Record of Investigation Into Death (Without Inquest)
Corners Act 1995
Coroners Rules 2006
I, Michael Brett Coroner, having investigated the death of
Trevor Darren Matthew Donnelly
I Find That:
(a) The identity of the deceased is Trevor Darren Matthew Donnelly;
(b) Mr Donnelly was born on the 31 July 1972 at Launceston in Tasmania;
(c) Mr Donnelly died between the 21 April 2012 and the 22 April 2012 aboard the vessel ‘Time Out’ which was moored at the time at the Seaport Marina at Launceston in Tasmania;
(d) The cause of Mr Donnelly’s death was drowning; and
(e) No other person contributed to the cause of Mr Donnelly’s death.
Circumstances Surrounding the Death:
At the time of his death, Mr Donnelly lived with his fiancee, Ms Harrington at their home in Launceston. He was employed on a full-time basis has a car rental representative by a local car hire firm.
On the night before his death, Mr Donnelly and Ms Harrington had argued. They had both consumed a considerable amount of alcohol. Mr Donnelly spent the night away from the house aboard a houseboat, the vessel Time Out, which was owned by the partner of Mr Donnelly’s sister, Roxanne Donnelly. Ms Donnelly and her partner were residing on that vessel at that time.
The following morning, Mr Donnelly returned to his home. He arrived there too late to travel with Ms Harrington and her daughter to soccer. According to Ms Harrington, he was upset about them leaving without him. He apparantly displayed some sentiment about this when he travelled to the soccer ground later in the morning, but did not meet up with Ms Harrington at this time. At about 11am, Mr Donnelly arrived at the home of a friend, Jeremy Hall. Mr Hall and Mr Donnelly spent the day together watching motor sport on television. Mr Donnelly consumed a number of bottles of beer during the day, estimated by Mr Hall to be approximately 5 stubbies over a period of five hours. During that time, Mr Donnelly attempted on several occasions to contact Ms Harrington, but she did not respond. At about 4pm, he telephoned Ms Harrington. Her evidence is that he sounded angry and drunk. She told him not to come home.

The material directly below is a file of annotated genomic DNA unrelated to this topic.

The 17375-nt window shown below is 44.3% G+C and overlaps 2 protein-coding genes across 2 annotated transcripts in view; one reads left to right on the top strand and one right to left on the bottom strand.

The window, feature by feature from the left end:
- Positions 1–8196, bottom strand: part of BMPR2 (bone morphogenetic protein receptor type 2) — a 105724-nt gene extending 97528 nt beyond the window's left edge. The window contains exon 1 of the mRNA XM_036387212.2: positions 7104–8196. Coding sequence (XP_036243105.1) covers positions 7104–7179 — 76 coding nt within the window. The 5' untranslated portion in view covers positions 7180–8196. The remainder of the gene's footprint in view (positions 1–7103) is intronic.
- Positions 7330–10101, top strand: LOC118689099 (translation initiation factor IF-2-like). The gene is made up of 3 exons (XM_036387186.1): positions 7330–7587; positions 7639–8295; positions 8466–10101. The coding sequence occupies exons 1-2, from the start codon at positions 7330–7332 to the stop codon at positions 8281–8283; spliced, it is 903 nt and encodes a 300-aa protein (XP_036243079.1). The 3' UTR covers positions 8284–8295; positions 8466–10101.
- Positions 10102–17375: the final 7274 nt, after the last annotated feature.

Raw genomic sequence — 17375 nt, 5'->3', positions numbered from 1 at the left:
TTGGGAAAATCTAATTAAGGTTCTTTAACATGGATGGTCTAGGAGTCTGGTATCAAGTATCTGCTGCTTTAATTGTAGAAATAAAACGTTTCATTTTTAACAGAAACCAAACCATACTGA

At about 8 pm, after consuming pizza for dinner, Mr Donnelly returned to his home. Mr Hall’s opinion was that Mr Donnelly seemed affected by the alcohol he had consumed, but was not as drunk as he seemed but was very tired. He was upset about the state of his relationship with Ms Harrington, and insisted on leaving, despite Mr Hall’s offer that he could stay the night there.
Ms Harrington saw him for the first time that day, when she returned to their home from a hotel where she been playing Keno. Mr Donnelly was, according to Ms Harrington, angry and making accusations against her. Her opinion was that Mr Donnelly was very drunk, he was staggering and falling over, looked a mess and his clothing was dirty. They argued. Ms Harrington contacted Roxanne Donnelly and requested permission for Mr Donnelly to stay aboard Time Out again that night. Ms Donnelly agreed, although she and her partner would be staying away from Time Out that night. Mr Donnelly would be there by himself. Ms Harrington drove Mr Donnelly to the Marina and let him out. Mr Donnelly had taken a sixpack of beer with him. Roxanne Donnelly had made arrangements for the occupant of a boat moored near Time Out, Brenda Massey, to let Mr Donnelly through the security gate at the Marina so that he could access the vessel.